Hubble Space Telescope images explain why Betelgeuse was fading and how the monster star is not going to explode — just yet

Observations from the Hubble Space Telescope show that the Betelgeuse star appeared dimmer from Earth because there was a dust cloud in the wayNASA, ESA, and E. Wheatley (STScI)

  • New observations by the Hubble Space Telescope show that the Betelgeuse star was not dimming because it was going to explode but because there was a giant dust cloud in the way.
  • The star that’s 20 times the size of our Sun expelled a massive amount of hot plasma, which turned into dust grains as it cooled.
  • The dust cloud blocked out nearly a quarter of the monster star’s surface from Earth’s view.
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New images created by the Hubble Space Telescope show that Betelgeuse — one of the brightest stars visible from Earth — wasn’t dimming because it was about to explode, but because there was a dust cloud in the way.
This four-panel graphic illustrates how the southern region of the rapidly evolving, bright, red supergiant star Betelgeuse may have suddenly become fainter for several months during late 2019 and early 2020NASA, ESA, and E. Wheatley (STScI)

Using Hubble’s observations, scientists saw that the monster star — around 20 times the size of our Sun — ejected a massive amount of hot material. "This material was two to four times more luminous than the star's normal brightness," said Andrea Dupree, who led the study published in The Astrophysical Journal.

A bright, hot blob of plasma is ejected from the emergence of a huge convection cell on Betelgeuse's surfaceNASA, ESA, and E. Wheatley (STScI)

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Hubble saw the dense and heated material moving through the star’s atmosphere in September, October and November 2019 — right before ground-based telescopes started to notice that Betelgeuse was getting dimmer. By February 2020, it was less than half as bright compared to five months earlier.

Dupree explains that the superhot plasma turned into dust grains as it travelled from the star’s hot core and reached the cooler outer layers. The outburst was massive enough to cover about a quarter of Betelgeuse's surface. “We could see the effect of a dense, hot region in the southeast part of the star moving outward,” she described.

Huge dust cloud blocking the light (as seen from Earth) from a quarter of the star's surfaceNASA, ESA, and E. Wheatley (STScI)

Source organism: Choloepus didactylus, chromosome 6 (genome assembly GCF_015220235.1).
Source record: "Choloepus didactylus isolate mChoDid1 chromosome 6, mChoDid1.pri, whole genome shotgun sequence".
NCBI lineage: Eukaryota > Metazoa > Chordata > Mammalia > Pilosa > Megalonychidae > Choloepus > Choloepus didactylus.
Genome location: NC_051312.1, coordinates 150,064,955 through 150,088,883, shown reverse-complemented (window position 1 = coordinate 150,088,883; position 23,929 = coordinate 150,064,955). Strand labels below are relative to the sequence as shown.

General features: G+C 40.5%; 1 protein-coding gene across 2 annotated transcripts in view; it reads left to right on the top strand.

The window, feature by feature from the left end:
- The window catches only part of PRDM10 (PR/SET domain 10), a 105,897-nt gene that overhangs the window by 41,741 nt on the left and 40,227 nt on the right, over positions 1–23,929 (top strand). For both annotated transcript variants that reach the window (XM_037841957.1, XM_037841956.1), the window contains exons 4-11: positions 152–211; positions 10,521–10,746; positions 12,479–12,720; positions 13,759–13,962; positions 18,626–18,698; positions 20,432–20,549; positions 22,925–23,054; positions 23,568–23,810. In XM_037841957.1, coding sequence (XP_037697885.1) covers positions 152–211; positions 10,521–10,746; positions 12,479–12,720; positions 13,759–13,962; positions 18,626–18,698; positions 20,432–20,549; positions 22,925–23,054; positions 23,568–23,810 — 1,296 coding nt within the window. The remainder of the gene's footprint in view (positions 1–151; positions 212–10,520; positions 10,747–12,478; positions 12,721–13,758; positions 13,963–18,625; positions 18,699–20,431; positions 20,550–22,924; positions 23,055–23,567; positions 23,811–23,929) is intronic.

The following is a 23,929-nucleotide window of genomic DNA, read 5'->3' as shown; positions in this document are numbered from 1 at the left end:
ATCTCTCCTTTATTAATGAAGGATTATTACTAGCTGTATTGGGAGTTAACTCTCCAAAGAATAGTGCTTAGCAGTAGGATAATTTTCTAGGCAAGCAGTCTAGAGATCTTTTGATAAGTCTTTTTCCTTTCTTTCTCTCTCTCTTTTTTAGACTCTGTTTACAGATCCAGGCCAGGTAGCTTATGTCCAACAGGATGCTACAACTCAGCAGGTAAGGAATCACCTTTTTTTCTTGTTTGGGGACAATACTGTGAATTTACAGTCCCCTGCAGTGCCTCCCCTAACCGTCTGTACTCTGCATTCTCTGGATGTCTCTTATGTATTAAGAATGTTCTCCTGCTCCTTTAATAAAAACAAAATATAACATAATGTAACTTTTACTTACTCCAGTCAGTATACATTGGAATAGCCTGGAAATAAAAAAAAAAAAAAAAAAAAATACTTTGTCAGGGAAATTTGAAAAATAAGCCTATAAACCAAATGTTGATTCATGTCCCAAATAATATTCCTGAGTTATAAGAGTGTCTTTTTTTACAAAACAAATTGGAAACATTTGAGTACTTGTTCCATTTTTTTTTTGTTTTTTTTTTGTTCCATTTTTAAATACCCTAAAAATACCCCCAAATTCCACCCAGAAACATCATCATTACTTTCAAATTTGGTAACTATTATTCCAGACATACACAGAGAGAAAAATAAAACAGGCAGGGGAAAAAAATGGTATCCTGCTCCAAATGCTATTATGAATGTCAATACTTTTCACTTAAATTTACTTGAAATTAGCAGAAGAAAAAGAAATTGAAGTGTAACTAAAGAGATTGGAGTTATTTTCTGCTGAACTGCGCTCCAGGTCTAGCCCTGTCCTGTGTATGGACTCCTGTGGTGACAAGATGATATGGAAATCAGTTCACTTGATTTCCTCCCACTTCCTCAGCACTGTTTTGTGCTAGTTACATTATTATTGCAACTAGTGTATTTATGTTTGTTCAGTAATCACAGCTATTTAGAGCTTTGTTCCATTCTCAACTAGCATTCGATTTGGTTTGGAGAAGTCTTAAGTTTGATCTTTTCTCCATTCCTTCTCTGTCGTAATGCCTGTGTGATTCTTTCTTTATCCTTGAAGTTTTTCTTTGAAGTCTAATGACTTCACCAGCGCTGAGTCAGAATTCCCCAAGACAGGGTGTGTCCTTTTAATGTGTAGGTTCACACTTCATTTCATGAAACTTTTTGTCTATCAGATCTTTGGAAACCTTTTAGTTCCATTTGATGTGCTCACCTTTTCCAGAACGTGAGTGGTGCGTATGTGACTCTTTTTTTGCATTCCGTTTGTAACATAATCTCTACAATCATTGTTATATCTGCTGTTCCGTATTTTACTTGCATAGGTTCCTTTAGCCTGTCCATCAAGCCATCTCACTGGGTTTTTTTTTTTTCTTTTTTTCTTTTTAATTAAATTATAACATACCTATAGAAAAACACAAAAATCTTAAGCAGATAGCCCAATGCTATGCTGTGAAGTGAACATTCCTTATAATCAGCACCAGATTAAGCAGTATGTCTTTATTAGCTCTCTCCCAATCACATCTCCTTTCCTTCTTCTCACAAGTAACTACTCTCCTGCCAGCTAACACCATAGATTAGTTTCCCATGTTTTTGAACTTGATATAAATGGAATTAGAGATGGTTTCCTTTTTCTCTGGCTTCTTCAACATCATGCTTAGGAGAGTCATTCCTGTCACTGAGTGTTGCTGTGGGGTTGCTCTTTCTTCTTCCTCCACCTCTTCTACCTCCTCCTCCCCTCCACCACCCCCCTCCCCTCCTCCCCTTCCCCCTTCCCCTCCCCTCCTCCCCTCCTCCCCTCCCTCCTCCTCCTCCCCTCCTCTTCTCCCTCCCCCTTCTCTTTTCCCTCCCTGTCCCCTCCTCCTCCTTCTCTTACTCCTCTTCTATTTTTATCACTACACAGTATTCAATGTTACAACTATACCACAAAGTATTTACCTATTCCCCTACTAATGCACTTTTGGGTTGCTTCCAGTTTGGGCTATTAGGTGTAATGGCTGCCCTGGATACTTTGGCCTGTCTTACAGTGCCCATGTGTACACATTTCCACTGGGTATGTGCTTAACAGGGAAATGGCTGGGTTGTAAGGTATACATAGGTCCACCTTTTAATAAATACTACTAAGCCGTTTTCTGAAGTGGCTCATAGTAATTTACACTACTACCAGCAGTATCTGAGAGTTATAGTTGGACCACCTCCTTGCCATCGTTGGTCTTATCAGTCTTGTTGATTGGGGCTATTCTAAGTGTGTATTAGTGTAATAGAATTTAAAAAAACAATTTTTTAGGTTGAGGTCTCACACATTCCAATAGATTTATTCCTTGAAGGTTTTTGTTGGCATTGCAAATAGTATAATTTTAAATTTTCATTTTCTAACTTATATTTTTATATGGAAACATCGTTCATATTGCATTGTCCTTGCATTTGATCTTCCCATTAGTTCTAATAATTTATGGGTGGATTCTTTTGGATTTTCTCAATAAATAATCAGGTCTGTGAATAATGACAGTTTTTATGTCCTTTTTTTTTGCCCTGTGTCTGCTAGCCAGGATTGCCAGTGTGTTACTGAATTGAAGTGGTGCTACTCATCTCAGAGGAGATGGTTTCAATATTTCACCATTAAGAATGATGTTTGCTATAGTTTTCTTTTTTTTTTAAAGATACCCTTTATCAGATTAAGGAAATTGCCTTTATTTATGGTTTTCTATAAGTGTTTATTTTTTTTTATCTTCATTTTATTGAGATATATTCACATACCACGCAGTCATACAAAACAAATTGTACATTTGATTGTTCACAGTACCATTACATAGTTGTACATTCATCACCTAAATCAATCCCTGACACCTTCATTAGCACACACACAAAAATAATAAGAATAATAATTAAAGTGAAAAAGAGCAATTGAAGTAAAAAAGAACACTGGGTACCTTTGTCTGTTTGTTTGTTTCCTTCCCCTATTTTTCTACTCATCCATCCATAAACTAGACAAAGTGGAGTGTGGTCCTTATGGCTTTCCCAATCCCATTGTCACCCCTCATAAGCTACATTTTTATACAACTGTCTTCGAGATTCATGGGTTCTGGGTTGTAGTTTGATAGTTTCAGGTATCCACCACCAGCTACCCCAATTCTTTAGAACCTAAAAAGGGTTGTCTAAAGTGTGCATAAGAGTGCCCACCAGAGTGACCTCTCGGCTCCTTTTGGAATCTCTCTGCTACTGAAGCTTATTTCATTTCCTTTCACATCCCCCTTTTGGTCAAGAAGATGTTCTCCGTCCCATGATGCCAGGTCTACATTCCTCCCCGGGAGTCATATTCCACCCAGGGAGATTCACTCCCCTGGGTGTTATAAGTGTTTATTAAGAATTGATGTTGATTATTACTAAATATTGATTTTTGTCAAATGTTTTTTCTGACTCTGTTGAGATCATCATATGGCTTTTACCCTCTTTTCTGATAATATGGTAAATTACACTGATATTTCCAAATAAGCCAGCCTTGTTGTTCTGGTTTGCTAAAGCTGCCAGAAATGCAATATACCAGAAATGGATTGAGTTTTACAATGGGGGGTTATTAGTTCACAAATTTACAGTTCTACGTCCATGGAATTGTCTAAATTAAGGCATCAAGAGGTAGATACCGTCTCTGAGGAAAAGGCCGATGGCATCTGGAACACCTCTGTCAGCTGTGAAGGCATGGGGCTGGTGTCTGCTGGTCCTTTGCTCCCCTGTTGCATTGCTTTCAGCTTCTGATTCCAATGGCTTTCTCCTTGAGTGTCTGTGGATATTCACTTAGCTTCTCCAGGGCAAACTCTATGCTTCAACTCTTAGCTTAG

Is Betelgeuse going to go supernova?
The researchers weren’t able to pin down what caused the outburst in the first place but Dupree believes that it was a part of the star’s pulsation cycle. Over time, the speed at which gas is moving across Betegeuse’s surface increases and decreases. At the time of the outburst, the star was expanding its cycle and heating up at the same time.
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The two featured images taken with the European Southern Observatory's Very Large Telescope show how the star's surface appeared during the beginning and end 2019ESO, M. Montargès et al.

Since Betelgeuse is so much bigger than our Sun — if it were placed at the centre of the solar system its perimeter would go beyond Jupiter — it’s also losing mass at a much faster rate, nearly 30 trillion times higher.

In addition to a dust cloud, there were many theories about why Betelgeuse was suddenly losing its shine. The most prominent one of them all was that the ageing star was getting ready to go supernova — a massive explosion that occurs right before the end of a star’s life cycle.

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Even though Hubble’s observations explain why the star appeared to be losing its light from Earth, the possibility of its preparing to go supernova cannot be entirely discounted. “No one knows what a star does right before it goes supernova because it’s never been observed,” explained Dupree.

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